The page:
Monday, 7 August 2017

Dan Reisinger

The award-winning Israeli designer Dan Reisinger has created some of Israel's most well-known graphics, and is renowned for his innovative use of symbols and vibrant visual language. An exhibition at the Israel Museum, In Full Color: 60 Years of Design by Dan Reisinger, opened in June and I was recently lucky enough to see it. The exhibition highlights the wide range of Reisinger's work in both style and size: from business cards and keyrings, to buildings and large-scale supergraphics. It includes the designs he created for private companies, as well as public organizations such as the Tel Aviv Municipality, Israel Defense Forces (IDF), Habimah National Theatre and El Al Israel Airlines. It was a wonderful exhibition and I couldn't tear myself away from it!
Born in 1934 in Kanjiza, Serbia, Reisinger lost several family members in the Holocaust, including his father. He survived the Nazi occupation in a hideout and as a teenager became active in the partisan Pioneer Brigade, immigrating with his mother and stepfather to the new State of Israel in 1949. Reisinger initially lived in a transit camp and then worked as a house painter in order to earn money from almost any source. He later attended Jerusalem's Bezalel Academy of Art and Design as the youngest student accepted to the school at that time.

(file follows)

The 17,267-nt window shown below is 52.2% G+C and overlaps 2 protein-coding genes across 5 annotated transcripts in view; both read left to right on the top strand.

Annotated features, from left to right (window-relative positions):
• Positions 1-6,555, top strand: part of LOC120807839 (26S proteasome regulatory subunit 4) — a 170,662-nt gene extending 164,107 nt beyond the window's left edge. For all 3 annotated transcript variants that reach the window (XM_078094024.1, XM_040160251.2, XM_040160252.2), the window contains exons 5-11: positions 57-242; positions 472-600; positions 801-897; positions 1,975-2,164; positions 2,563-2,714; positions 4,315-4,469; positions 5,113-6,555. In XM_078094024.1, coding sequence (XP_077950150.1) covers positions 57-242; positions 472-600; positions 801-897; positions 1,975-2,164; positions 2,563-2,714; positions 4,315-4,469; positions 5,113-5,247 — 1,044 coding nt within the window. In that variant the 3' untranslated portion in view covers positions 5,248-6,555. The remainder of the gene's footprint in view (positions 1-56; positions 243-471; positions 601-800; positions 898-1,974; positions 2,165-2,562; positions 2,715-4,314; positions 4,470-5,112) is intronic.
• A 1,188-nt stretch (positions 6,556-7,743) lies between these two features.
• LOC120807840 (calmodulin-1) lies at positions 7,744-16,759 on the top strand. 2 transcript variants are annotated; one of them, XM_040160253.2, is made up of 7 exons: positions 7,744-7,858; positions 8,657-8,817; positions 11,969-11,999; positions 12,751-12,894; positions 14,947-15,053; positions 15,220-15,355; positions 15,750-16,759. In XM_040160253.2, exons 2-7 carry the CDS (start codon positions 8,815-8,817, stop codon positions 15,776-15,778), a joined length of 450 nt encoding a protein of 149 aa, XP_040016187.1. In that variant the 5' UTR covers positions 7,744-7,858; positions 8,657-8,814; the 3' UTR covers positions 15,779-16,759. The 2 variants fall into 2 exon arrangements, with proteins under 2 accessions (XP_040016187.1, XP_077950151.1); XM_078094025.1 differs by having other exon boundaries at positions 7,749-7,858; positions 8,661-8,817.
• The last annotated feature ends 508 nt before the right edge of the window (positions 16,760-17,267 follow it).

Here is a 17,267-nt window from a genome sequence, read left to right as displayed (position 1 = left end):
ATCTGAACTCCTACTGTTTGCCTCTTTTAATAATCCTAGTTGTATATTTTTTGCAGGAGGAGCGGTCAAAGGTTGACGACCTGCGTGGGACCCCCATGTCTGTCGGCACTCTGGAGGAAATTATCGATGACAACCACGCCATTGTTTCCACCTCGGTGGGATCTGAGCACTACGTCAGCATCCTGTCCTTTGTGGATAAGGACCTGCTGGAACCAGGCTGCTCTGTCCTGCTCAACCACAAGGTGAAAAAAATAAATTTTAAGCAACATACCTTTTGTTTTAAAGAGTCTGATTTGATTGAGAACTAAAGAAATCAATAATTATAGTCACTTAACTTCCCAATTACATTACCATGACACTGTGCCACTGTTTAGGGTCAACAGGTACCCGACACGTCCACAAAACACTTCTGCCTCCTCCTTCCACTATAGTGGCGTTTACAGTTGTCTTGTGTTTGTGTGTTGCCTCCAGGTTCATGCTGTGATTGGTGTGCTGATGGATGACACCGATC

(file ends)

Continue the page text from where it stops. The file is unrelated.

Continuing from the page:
In 1954, Reisinger served in the Israeli Air Force, where he put his design skills to use art directing military publications. During this time in the Air Force he attended a class on postage-stamp design taught by the British graphic designer Abram Games, who became his mentor and friend. Subsequently, Reisinger travelled, studied, and worked in Europe: from 1957 in Brussels and then onto London where, from 1964–66, he studied stage and three-dimensional design at the Central School of Art and Design. He designed posters for Britain's Royal Mail, and worked for other clients while making intermittent visits to Israel. In 1966 he returned permanently to Israel and established his Dan Reisinger Studio in Tel Aviv. The same year he was commissioned to design the Israeli Pavilion at the Expo '67 in Montreal.

Reisinger soon became one of the most prolific Israeli designer of his generation and won many prizes. He designed a new logo for El Al (1972), and the 50-meter-long aluminium-cast relief of a biblical quotation in Hebrew on the exterior of Yad Vashem, Israel's official memorial to Holocaust victims in Jerusalem (1978). He designed three Israel Defense Forces (IDF) decorations: the Medal of Valor, the Medal of Courage and the Medal of Distinguished Service. He also created the logos for the Tel Aviv Museum of Arts, Tefen Museum of Arts, and Habima National Theatre, and the symbol and posters of the 9th-15th Maccabiah Games.
Reisinger's widely published self-produced poster, "Again?" (1993), above, features a Nazi swastika (which he incorrectly made to face left) breaking apart to form a five pointed red star of the Soviet Union, in reference to the possible dreaded repeat of the Holocaust. His "Let my people go" poster (1969) was actually a petition to the USSR authorities to let the Jewish people get out of the nation’s borders and immigrate to the Jewish nation. It was used in the demonstrations and served the demonstrators in their struggle.